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Open Access Highly Accessed Research article

The androgen receptor can signal through Wnt/β-Catenin in prostate cancer cells as an adaptation mechanism to castration levels of androgens

Liang Schweizer1*, Cheryl A Rizzo1, Thomas E Spires1, J Suso Platero2, Qiuyan Wu2, Tai-An Lin3, Marco M Gottardis1 and Ricardo M Attar1

Author affiliations

1 Oncology Drug Discovery, Pharmaceutical Research Institute, Bristol-Myers Squibb Company, Princeton, NJ, USA

2 Clinical Discovery Technologies, Pharmaceutical Research Institute, Bristol-Myers Squibb Company, Princeton, NJ, USA

3 Inflammation Discovery Research, Hoffmann - La Roche Inc., Nutley, NJ, USA

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Citation and License

BMC Cell Biology 2008, 9:4  doi:10.1186/1471-2121-9-4

Published: 24 January 2008

Abstract

Background

A crucial event in Prostate Cancer progression is the conversion from a hormone-sensitive to a hormone-refractory disease state. Correlating with this transition, androgen receptor (AR) amplification and mutations are often observed in patients failing hormonal ablation therapies. β-Catenin, an essential component of the canonical Wnt signaling pathway, was shown to be a coactivator of the AR signaling in the presence of androgens. However, it is not yet clear what effect the increased levels of the AR could have on the Wnt signaling pathway in these hormone-refractory prostate cells.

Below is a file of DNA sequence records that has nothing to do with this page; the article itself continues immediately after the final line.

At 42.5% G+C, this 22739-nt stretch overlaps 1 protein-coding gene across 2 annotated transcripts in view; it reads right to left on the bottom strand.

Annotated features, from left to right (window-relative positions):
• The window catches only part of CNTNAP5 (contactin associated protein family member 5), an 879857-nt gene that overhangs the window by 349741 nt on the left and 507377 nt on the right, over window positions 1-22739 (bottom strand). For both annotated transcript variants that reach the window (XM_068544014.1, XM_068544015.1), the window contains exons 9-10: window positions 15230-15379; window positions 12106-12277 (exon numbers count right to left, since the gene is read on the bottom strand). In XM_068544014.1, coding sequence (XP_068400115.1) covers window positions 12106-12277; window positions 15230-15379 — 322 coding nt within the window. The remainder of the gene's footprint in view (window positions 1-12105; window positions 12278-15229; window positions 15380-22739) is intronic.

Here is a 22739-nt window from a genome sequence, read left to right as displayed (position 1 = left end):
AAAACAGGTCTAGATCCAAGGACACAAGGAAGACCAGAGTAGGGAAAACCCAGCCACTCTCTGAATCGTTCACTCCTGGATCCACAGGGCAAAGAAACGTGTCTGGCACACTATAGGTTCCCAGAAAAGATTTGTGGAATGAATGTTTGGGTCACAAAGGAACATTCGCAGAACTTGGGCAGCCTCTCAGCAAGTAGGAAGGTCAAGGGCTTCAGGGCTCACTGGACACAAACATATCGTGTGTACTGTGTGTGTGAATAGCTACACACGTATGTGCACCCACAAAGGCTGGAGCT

Results

Transient transfections of several human prostate cancer cell lines with the AR and multiple components of the Wnt signaling pathway demonstrate that the AR overexpression can potentiate the transcriptional activities of Wnt/β-Catenin signaling. In addition, the simultaneous activation of the Wnt signaling pathway and overexpression of the AR promote prostate cancer cell growth and transformation at castration levels of androgens. Interestingly, the presence of physiological levels of androgen or other AR agonists inhibits these effects. These observations are consistent with the nuclear co-localization of the AR and β-Catenin shown by immunohistochemistry in human prostate cancer samples. Furthermore, chromatin immunoprecipitation assays showed that Wnt3A can recruit the AR to the promoter regions of Myc and Cyclin D1, which are well-characterized downstream targets of the Wnt signalling pathway. The same assays demonstrated that the AR and β-Catenin can be recruited to the promoter and enhancer regions of a known AR target gene PSA upon Wnt signaling. These results suggest that the AR is promoting Wnt signaling at the chromatin level.

Conclusion

Our findings suggest that the AR signaling through the Wnt/β-Catenin pathway should be added to the well established functional interactions between both pathways. Moreover, our data show that via this interaction the AR could promote prostate cell malignancy in a ligand-independent manner.